The hardest of the three methods to write is `row`. If the height of the underlying block is `h`, for rows 1 to `h`, we surround the i-1th row of the underlying block with the left and right symbols of the box (e.g., vertical bars). For row 0, we return the top row of the box symbol, such as `+-----+`. For row `h`, we return a similar string.

Putting it all together, we get the following.

```package username.layout;

/**
* A text block surrounded by a box.
*
* @author Samuel A. Rebelsky
* @version 1.0 of September 2005
*/
public class BoxedBlock
implements TextBlock
{
// +--------------+------------------------------------------------------
// | Class Fields |
// +--------------+

/**
* A really big sequence of dashes.  This sequence may grow as
* the program operates.
*/
String lotsOfDashes = "--";

// +--------+------------------------------------------------------------
// | Fields |
// +--------+

/**
* The stuff in the box
*/
TextBlock contents;

// +--------------+------------------------------------------------------
// | Constructors |
// +--------------+

/**
* Build a new line with contents _contents.
*/
public BoxedBlock(TextBlock _contents)
{
this.contents = _contents;
} // BoxedBlock(String)

// +---------+-----------------------------------------------------------
// | Methods |
// +---------+

/**
* Get one row from the block.
*
* @pre
*   0 <= i < this.height()
* @exception Exception
*   if the precondition is not met
*/
public String row(int i)
throws Exception
{
int h = this.contents.height();
// The top and bottom of the box
if ((i == 0) || (i == h+1) ) {
return "+" + dashes(this.contents.width()) + "+";
}
// Stuff within the box
else if ((i > 0) && (i <= h)) {
return "|" + this.contents.row(i-1) + "|";
}
// Everything else
else {
throw new Exception("Invalid row " + i);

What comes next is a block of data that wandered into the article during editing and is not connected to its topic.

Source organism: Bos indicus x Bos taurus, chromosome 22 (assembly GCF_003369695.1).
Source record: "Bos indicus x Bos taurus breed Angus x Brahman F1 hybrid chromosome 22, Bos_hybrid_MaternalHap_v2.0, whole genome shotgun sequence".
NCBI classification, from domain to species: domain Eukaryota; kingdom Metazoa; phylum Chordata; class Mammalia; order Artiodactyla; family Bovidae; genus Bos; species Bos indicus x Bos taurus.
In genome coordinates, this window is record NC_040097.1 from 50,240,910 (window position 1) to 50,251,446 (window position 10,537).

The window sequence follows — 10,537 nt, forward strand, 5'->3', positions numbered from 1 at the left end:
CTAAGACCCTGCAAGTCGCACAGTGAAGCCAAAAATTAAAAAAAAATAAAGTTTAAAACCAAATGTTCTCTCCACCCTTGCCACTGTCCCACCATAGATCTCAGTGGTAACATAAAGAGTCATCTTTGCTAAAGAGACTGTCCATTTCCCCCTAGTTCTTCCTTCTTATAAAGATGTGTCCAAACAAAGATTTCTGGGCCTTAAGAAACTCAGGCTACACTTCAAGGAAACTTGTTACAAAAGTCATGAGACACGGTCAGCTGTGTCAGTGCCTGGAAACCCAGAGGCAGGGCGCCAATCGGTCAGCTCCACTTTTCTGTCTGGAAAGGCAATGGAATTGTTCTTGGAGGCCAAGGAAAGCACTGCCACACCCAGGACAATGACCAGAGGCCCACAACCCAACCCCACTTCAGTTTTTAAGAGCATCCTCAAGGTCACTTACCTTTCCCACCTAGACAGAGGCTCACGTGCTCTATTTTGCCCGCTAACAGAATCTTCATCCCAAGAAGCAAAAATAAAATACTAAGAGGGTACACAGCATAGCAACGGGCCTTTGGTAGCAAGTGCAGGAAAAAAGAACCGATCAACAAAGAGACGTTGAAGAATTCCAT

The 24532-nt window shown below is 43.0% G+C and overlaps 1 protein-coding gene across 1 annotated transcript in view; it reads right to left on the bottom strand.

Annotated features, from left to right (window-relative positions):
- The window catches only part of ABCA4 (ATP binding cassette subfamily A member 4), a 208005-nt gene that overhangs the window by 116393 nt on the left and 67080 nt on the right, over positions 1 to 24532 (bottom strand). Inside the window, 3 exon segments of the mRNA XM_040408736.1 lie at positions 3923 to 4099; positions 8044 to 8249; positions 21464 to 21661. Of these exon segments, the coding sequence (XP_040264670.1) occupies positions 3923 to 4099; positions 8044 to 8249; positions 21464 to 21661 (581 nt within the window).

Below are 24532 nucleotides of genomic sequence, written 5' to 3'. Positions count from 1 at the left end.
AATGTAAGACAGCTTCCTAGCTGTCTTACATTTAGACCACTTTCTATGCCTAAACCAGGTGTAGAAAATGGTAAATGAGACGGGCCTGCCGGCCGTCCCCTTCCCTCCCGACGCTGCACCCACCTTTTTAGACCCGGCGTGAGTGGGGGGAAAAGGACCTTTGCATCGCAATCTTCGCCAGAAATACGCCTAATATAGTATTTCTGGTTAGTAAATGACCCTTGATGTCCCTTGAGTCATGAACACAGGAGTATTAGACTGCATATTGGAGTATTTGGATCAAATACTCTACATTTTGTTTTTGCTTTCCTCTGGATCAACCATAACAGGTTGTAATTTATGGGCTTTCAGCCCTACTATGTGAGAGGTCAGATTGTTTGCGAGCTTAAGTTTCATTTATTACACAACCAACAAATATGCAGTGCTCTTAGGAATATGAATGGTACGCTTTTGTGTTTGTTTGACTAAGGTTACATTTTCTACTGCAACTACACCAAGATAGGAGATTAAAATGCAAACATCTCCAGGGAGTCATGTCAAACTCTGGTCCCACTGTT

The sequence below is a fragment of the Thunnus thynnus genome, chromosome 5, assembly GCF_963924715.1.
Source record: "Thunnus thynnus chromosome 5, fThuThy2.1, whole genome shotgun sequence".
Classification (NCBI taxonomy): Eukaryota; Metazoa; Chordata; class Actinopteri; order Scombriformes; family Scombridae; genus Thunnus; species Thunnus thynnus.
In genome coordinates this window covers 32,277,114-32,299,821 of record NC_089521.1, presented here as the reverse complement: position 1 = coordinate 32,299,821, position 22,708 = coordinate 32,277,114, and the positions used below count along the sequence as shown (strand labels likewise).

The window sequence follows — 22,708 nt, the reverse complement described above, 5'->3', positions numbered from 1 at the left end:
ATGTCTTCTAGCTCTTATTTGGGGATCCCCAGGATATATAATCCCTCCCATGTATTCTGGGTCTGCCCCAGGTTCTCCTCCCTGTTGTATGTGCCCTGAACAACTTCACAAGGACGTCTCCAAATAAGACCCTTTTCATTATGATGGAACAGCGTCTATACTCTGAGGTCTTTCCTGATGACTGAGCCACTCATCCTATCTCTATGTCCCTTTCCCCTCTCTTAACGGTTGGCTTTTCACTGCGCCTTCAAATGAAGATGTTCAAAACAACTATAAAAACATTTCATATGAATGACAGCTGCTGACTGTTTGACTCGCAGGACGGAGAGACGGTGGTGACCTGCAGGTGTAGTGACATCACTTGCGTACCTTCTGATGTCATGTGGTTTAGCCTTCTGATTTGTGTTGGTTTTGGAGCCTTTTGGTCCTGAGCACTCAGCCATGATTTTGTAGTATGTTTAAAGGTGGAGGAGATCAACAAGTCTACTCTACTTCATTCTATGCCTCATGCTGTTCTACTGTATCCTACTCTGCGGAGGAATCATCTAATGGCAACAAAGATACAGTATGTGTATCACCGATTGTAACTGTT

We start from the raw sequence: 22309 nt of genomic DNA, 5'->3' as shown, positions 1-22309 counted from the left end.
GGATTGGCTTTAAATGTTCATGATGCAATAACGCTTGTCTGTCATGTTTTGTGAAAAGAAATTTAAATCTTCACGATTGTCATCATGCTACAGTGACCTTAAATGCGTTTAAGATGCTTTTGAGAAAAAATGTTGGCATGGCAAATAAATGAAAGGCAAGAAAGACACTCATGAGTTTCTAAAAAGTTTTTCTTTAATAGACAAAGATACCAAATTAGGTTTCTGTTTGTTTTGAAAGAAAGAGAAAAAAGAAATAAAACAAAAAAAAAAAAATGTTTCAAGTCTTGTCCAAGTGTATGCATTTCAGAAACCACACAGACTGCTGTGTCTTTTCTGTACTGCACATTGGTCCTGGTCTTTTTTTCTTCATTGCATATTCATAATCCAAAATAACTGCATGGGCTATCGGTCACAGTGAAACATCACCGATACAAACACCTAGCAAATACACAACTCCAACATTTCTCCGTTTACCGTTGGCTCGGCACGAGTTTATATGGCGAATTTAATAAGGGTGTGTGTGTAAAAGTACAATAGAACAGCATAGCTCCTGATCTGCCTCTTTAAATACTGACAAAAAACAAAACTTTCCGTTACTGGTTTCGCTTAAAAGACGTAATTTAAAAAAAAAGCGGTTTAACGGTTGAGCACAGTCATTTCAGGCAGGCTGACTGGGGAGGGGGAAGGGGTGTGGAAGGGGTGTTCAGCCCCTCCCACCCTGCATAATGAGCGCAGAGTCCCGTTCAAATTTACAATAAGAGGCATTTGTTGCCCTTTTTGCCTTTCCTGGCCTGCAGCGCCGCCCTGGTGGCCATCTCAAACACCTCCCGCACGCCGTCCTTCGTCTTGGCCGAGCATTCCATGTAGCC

}
} // row(int)

/**
* Determine how many rows are in the block.
*/
public int height()
{
return 2 + this.contents.height();
} // height()

/**
* Determine how many columns are in the block.
*/
public int width()
{
return 2 + this.contents.width();
} // width()

// +---------------+-----------------------------------------------------
// | Class Methods |
// +---------------+

/**
* Build a sequence of dashes of a specified length.
*/
String dashes(int len)
{
// Make sure the collection of dashes is big enough
while (lotsOfDashes.length() < len) {
lotsOfDashes = lotsOfDashes.concat(lotsOfDashes);
}
// Extract an appropriate length substring
return lotsOfDashes.substring(0,len);
} // dashes(int)

} // class BoxedBlock
```

Because `BoxedBlock`s can be created from any `TextBlock`s, we can create them from lines of text or even from other text blocks. For example, consider the following pinstruction.

```TextBlock tb = new BoxedBlock(new BoxedBlock(new TextLine("Hello")));
```

If we print out tb, we get something like the following:

```+-------+
|+-----+|
||Hello||
|+-----+|
+-------+
```

Once we add in horizontal and vertical composition (which we will do in the lab), we can build a wide variety of layouts.

Copyright (c) 2013-14 Samuel A. Rebelsky.